Garden How-to: Botanical Classification — or What’s in a Name?
Topic: plant science, edibles, flowers
botanical names
Digging Deeper
Common names can cause confusion when they're used to refer to different plants. Using the two-part Latin names for plants can help clear up the confusion, at least most of the time.
You may say "po-TAY-to" and I may say "po-TAH-to", but someone else might call it Solanum tuberosum 'Yukon Gold.' What's with all these different names? Plants can go under a variety of monikers and it's helpful to understand where the various names come from and what they mean.

Let's start with common names. Everybody is familiar with them, but unfortunately, not everyone is familiar with the same common name for the same plant. For example, calling a tree by the common name of “cedar” may refer to one of several very different kinds of trees. To add to the confusion, frequently the same plant has acquired more than one common name. Vinca minor may be called periwinkle or myrtle; obedient plant and false dragonhead both refer to the perennial Physostegia.

Using the two-part or binomial Latin name (also referred to as the scientific or botanical name) for a plant can help clear up the confusion, at least most of the time. Each specific type of plant has a unique, two (occasionally three) part name. Let's go back to our potato of the first paragraph. Solanum is the genus name. The genus (the plural is genera) applies to a group of related species that share certain characteristics. So eggplants, which are related to potatoes, are also in the genus Solanum.

The second part of the Latin name is called the specific epithet and applies to the particular plant. So potatoes are Solanum tuberosum and eggplants are Solanum melongena. The two names together designate the plant species. On occasion there may be further divisions into subspecies, botanical variety or forma, making a three-part name.

Lots of people shy away from using Latin names because they are unsure how to pronounce them, and admittedly there are some doozies. Ostrich fern is lots easier than Matteuccia struthiopteris, no contest! But most aren't that daunting if you simply sound them out. And gardeners have learned to easily use the many that double as common names -- think of Delphinium, Iris, Sedum and Hosta.

But what about the 'Yukon Gold' in our potato example? This is the cultivar name, which follows the species name in single quotes. Cultivar refers to a "cultivated variety" of a species that has been deliberately selected by breeders for one or more specific, desirable characteristics that are retained when the plant is propagated in a way that will maintain those characteristics. Cultivars, which originate through selection by humans, are distinguished from naturally occurring botanical varieties. However, the general term "variety" is often loosely used when "cultivar" is the more accurate term. What all this means to a gardener is that all plants of a particular cultivar can be counted on to have the same unique set of characteristics. All 'Yukon Gold' potatoes will have yellow skin and flesh, whereas the cultivar 'Caribe' will produce white-fleshed potatoes with bluish-purple skins.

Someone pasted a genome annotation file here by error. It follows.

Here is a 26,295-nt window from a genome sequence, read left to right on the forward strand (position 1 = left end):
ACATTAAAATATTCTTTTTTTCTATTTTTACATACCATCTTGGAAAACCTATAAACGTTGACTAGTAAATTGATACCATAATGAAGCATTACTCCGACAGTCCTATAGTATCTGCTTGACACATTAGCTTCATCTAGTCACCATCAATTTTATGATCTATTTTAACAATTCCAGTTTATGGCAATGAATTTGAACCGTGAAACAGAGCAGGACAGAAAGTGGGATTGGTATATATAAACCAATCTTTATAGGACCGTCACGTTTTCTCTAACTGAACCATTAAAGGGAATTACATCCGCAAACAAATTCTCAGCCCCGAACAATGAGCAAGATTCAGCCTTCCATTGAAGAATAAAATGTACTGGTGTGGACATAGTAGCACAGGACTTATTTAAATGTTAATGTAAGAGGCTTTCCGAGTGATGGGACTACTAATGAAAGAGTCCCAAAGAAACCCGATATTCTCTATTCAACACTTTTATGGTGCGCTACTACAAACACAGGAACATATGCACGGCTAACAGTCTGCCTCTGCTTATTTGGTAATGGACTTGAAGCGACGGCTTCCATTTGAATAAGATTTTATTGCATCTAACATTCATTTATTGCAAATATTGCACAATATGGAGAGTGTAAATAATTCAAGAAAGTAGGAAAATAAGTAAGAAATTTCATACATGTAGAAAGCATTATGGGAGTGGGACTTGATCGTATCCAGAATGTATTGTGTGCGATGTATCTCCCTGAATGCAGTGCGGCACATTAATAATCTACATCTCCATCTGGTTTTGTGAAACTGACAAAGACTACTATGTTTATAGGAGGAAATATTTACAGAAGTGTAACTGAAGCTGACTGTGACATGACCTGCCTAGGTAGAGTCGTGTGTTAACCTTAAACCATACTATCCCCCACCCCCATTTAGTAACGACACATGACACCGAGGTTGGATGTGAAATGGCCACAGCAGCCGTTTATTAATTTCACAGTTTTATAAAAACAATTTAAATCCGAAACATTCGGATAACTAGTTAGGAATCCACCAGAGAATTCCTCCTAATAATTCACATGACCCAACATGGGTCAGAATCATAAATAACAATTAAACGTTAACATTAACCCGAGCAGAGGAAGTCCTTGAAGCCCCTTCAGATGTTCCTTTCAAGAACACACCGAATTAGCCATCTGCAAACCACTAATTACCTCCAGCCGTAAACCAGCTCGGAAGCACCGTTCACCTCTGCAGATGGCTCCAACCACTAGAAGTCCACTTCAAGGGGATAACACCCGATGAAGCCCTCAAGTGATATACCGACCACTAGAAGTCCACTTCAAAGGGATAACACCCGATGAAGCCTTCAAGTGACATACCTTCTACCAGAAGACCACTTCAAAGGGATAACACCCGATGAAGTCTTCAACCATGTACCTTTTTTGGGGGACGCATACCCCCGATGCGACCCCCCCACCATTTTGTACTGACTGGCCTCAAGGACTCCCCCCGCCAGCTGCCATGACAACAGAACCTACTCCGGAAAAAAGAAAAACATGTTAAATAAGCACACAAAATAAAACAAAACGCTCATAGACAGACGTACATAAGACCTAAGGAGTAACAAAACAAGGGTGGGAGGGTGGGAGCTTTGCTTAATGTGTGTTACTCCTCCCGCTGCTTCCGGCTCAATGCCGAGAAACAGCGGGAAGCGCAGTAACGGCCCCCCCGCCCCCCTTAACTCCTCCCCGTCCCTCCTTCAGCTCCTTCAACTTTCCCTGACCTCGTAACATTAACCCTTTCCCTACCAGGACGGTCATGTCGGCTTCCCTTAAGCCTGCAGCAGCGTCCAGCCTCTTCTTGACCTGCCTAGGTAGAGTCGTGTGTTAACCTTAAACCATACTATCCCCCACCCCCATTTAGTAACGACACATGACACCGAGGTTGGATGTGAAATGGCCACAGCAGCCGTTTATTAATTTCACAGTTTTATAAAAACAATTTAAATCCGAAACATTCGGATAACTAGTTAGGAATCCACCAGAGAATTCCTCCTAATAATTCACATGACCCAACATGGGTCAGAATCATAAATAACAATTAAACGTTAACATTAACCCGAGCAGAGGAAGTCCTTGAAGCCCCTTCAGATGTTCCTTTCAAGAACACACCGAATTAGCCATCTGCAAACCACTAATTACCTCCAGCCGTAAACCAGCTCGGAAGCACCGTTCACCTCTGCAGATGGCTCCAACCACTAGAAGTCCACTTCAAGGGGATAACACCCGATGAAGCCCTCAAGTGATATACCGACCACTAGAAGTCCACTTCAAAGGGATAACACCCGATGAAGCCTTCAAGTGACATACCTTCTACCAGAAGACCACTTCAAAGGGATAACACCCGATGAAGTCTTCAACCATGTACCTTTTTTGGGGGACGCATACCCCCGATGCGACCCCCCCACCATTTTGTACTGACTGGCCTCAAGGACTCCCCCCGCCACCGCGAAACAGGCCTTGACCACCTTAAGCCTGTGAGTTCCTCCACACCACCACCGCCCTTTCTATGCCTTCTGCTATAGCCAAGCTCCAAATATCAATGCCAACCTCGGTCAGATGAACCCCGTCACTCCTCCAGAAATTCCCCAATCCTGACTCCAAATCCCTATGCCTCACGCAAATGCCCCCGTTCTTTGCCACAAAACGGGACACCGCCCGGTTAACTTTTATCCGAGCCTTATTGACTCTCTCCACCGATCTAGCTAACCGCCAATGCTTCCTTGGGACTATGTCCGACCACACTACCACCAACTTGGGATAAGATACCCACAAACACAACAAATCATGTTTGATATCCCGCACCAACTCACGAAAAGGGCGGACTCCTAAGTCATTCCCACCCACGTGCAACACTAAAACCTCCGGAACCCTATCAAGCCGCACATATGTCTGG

Sometimes you’ll see scientific plant names with the letter “x” between the genus and the specific epithet. This indicates that the plant is a hybrid, a plant that is the result of a cross between different species or cultivars. Some hybrids occur naturally, while others are the result of intentional crossing by plant breeders to produce plants with specific traits.

Especially with ornamental plants, you may see plants called by yet another name, usually one with lots of marketing appeal. For example, you may see a popular hydrangea on sale at a local garden center called Endless Summer®. But if you look at the fine print on the tag, you'll see the name Hydrangea macrophylla 'Bailmer' (PP 15,298). The official cultivar name is 'Bailmer,' but the registered trademark name (denoted by the symbol®) is the more marketable Endless Summer, while the numbers following the name indicate that the plant is patented. This means that for the next 20 years, only the patent holder can commercially propagate and sell the plant or license the rights to do so. (You may also see the ™ symbol used; this signifies a trade name that has been claimed but not yet registered with United States Patent and Trademark Office.) Plant sellers sometimes confuse the trademark name with the cultivar name, writing it after the species name in single quotes. So it's not uncommon to see the above hydrangea listed (incorrectly) as H. macrophylla 'Endless Summer'. As a consumer, it's mainly important just to realize that there may be a number of different ways of naming the same plant.

And finally, we said earlier that using Latin names for plants clears up uncertainty as to the actual identity of the plant most of the time. Unfortunately for gardeners who've learned their botanical Latin, plant taxonomists sometimes revise the long-used scientific names of plants for greater botanical accuracy—and, often, greater gardener confusion! For example, many plants previously found in the genus Aster have recently been moved to various new genera. An example is the smooth aster, formerly Aster laevis, now named Symphyotrichum laeve. (Why does the new name always seem to be harder to spell and pronounce than the older one?) Botanical name changes may make things tricky when you consult plant catalogs and other references; some get updated quickly, some continue to use the old names, so it helps to be aware of both. A rose by any other name may smell as sweet, but if you're trying to find it in a catalog, it helps to know what it answers to!

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